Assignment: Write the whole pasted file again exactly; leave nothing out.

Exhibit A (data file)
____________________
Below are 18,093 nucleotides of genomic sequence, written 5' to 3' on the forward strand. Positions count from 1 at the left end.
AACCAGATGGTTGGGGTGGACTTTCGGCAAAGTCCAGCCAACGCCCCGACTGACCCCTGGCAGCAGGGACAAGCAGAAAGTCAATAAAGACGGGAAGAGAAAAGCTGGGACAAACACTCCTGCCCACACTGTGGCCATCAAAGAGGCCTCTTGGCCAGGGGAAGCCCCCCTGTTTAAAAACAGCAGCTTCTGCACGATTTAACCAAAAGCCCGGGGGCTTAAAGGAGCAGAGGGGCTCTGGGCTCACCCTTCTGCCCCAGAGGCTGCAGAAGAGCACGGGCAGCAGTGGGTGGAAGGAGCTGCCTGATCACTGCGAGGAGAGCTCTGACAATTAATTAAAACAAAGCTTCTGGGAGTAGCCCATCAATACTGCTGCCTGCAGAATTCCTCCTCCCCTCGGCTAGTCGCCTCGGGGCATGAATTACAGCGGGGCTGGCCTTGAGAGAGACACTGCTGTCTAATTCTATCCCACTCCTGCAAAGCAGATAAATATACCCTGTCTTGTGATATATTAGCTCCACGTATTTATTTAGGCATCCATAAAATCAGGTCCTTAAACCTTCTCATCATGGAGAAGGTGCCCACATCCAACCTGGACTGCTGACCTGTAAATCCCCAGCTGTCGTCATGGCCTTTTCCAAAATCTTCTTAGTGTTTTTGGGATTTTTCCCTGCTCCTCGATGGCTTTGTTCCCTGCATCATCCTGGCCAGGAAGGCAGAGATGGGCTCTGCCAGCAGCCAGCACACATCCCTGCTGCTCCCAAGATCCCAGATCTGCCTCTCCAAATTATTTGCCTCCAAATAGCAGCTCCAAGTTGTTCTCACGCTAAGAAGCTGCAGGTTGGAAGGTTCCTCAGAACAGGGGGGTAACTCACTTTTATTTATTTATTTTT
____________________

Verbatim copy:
Below are 18,093 nucleotides of genomic sequence, written 5' to 3' on the forward strand. Positions count from 1 at the left end.
AACCAGATGGTTGGGGTGGACTTTCGGCAAAGTCCAGCCAACGCCCCGACTGACCCCTGGCAGCAGGGACAAGCAGAAAGTCAATAAAGACGGGAAGAGAAAAGCTGGGACAAACACTCCTGCCCACACTGTGGCCATCAAAGAGGCCTCTTGGCCAGGGGAAGCCCCCCTGTTTAAAAACAGCAGCTTCTGCACGATTTAACCAAAAGCCCGGGGGCTTAAAGGAGCAGAGGGGCTCTGGGCTCACCCTTCTGCCCCAGAGGCTGCAGAAGAGCACGGGCAGCAGTGGGTGGAAGGAGCTGCCTGATCACTGCGAGGAGAGCTCTGACAATTAATTAAAACAAAGCTTCTGGGAGTAGCCCATCAATACTGCTGCCTGCAGAATTCCTCCTCCCCTCGGCTAGTCGCCTCGGGGCATGAATTACAGCGGGGCTGGCCTTGAGAGAGACACTGCTGTCTAATTCTATCCCACTCCTGCAAAGCAGATAAATATACCCTGTCTTGTGATATATTAGCTCCACGTATTTATTTAGGCATCCATAAAATCAGGTCCTTAAACCTTCTCATCATGGAGAAGGTGCCCACATCCAACCTGGACTGCTGACCTGTAAATCCCCAGCTGTCGTCATGGCCTTTTCCAAAATCTTCTTAGTGTTTTTGGGATTTTTCCCTGCTCCTCGATGGCTTTGTTCCCTGCATCATCCTGGCCAGGAAGGCAGAGATGGGCTCTGCCAGCAGCCAGCACACATCCCTGCTGCTCCCAAGATCCCAGATCTGCCTCTCCAAATTATTTGCCTCCAAATAGCAGCTCCAAGTTGTTCTCACGCTAAGAAGCTGCAGGTTGGAAGGTTCCTCAGAACAGGGGGGTAACTCACTTTTATTTATTTATTTTT